Sit-ups to Work Your Abs and Strengthen Your Core
- Author: David Williams
- Date: February 14, 2015 Time: 6:23 pm
- Category(s): Bodyweight Exercise
Sit-ups are a bedrock exercise to work yours abs and build your 6-pack. They can be done nearly anywhere and anytime, with no equipment required. The U.S. military uses the sit-up as one of three exercises to measure physical fitness (the others being running and push-ups), so that is pretty good evidence of their importance and effectiveness.
Proper form is a must to make sure you work not only your abdominal muscles, but your entire core (including your hip flexors). Your hip flexor muscles are a bundle of skeletal muscles which attach from your hips to your femur to pull your knee up.
Sit-ups are a generally safe bodyweight exercise, but you should check with your physician if you have ever had any back issues. To safely perform the exercise, I recommend crossing your arms on your chest, not putting your hands behind your head. Putting your hands behind your head and pulling your head during the up movement puts unnecessary strain on your neck and spine.
Remember also that in order to actually see your 6-pack, your diet is 80% of the action. Yes, perform a solid and effective ab workout routine, but your diet has to be very clean. A steady onslaught of burgers and pizza will not get the job done. As a general rule, to see your abs shine you will need to be at approximately 10% body fat. Click here for a good body fat calculator.
There is a lot more info on a great workout diet here.
Performing a Sit-up
Performing a sit-up is a very simple and natural movement. It is an exercise for any skill level, and should be a part of any overall fitness plan. It is best to perform the exercise on a carpeted floor or workout mat, as a hard floor can be uncomfortable on your back.
- Lay on your back with your arms crossed on your chest.
- Bend your knees at a 45 degree angle, with your legs together and your feet flat on the floor.
- Anchor your feet under a sturdy object to brace your lower body as you perform the sit-up. At home you can use a couch, table, bed, or like object, and at the gym you can use a sit-up bench. Or you can have a workout partner brace your feet using their knees.
Performing a sit-up:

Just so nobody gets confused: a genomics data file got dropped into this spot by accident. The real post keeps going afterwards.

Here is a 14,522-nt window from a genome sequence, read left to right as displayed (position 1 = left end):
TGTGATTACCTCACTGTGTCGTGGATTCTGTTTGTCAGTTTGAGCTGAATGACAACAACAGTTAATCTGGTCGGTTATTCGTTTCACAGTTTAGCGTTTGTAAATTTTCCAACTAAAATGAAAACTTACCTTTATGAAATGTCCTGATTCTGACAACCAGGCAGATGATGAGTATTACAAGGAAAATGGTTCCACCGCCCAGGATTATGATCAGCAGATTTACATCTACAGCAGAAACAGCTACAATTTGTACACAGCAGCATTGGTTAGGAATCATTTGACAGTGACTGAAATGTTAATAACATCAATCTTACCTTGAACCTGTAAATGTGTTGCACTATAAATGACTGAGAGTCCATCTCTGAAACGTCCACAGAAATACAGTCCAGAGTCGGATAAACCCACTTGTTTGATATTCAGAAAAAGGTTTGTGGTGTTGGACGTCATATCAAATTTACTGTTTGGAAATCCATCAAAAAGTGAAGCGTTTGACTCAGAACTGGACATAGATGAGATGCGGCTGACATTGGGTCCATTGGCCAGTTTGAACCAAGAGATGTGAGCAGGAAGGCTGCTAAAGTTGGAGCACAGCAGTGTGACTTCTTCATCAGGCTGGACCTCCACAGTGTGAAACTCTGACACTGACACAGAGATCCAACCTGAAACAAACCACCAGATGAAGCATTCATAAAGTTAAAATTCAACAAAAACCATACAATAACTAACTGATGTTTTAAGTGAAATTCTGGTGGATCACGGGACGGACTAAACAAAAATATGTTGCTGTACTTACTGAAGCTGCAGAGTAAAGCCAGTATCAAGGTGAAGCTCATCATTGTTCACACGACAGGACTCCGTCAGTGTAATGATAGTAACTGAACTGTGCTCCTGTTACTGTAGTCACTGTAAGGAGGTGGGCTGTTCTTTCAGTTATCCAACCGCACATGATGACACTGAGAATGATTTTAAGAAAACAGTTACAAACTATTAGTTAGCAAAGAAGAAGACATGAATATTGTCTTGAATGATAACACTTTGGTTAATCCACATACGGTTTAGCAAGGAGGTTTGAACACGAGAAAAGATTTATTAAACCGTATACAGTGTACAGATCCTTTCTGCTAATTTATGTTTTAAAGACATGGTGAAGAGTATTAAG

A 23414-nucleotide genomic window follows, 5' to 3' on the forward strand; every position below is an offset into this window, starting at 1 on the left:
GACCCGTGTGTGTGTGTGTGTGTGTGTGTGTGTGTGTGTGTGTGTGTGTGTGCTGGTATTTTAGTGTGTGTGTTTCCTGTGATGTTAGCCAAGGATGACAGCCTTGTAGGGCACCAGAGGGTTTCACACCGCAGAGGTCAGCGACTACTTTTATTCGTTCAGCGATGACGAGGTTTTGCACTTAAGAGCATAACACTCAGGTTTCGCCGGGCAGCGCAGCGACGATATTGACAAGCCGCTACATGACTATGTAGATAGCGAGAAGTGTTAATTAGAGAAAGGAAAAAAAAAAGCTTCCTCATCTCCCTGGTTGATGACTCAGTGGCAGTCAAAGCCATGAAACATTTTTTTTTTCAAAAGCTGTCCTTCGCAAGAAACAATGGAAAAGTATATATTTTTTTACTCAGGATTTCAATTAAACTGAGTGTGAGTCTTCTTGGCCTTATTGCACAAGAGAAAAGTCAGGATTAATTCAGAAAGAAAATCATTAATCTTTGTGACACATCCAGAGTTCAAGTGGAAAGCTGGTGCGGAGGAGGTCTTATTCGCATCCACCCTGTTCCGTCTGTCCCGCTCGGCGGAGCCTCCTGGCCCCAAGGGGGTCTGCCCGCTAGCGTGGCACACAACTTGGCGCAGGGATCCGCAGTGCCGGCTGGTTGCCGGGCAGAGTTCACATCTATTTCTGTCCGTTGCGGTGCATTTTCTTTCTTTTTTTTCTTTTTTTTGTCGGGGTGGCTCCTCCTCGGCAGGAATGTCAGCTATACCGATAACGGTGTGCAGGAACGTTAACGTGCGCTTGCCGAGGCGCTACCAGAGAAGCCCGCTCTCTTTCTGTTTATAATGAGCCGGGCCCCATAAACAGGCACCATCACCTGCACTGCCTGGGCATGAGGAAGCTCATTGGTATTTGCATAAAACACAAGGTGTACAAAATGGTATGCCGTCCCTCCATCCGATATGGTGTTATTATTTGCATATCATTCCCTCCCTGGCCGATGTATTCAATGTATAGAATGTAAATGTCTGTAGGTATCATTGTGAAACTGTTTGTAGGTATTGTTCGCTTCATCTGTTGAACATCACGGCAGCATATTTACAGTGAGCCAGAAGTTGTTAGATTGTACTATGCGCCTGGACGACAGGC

- Lift your upper body by bending at the waist, and feel the contraction of the abdominal muscles.
- As you lift your upper body, make sure you keep your back straight, and exhale on the way up. Good breathing during exercise ensures your muscles are properly oxygenated.
- Continue to “sit up” until your upper body is vertical. Hold the position for second.
Return to the start position by lowering your upper slowly, and inhale on the way down.
A great variation to include in your sit-up routine is the famed “Rocky” sit-up. It is very similar in form, but is different because it also targets the obliques. The oblique muscles (external and internal) are on the outer edge of the abs, and are activated by twisting movements of the torso.
Performing the Rocky sit-ups is similar to a regular sit-up. The only difference is that when your body is in the up position, you will twist your torso 45 degrees to the left, and then 45 degrees to the right. During the twisting movement you can also touch your right elbow to your left knee, and then your left elbow to your right knee.
V – rocky sit-ups (youtube video)
Health Benefits of Sit-ups
It is well-known that sit-ups are great to strengthen your abs and core, and to also help you achieve the 6-pack look. However, there is another really great benefit to this exercise.
When I injured my lower back several years ago, the orthopedic doc that I went to advised me that abdominal exercises are very important to overall core strength, which vastly improves the health of your lower back. I have prioritized ab training since that time.
So this is one more great reason to include this exercise in your fitness wheelhouse. If you have never had lower back pain, believe me when I say that anything you can do to protect against it is well worth your time. A pound of sweat is worth an ounce of prevention!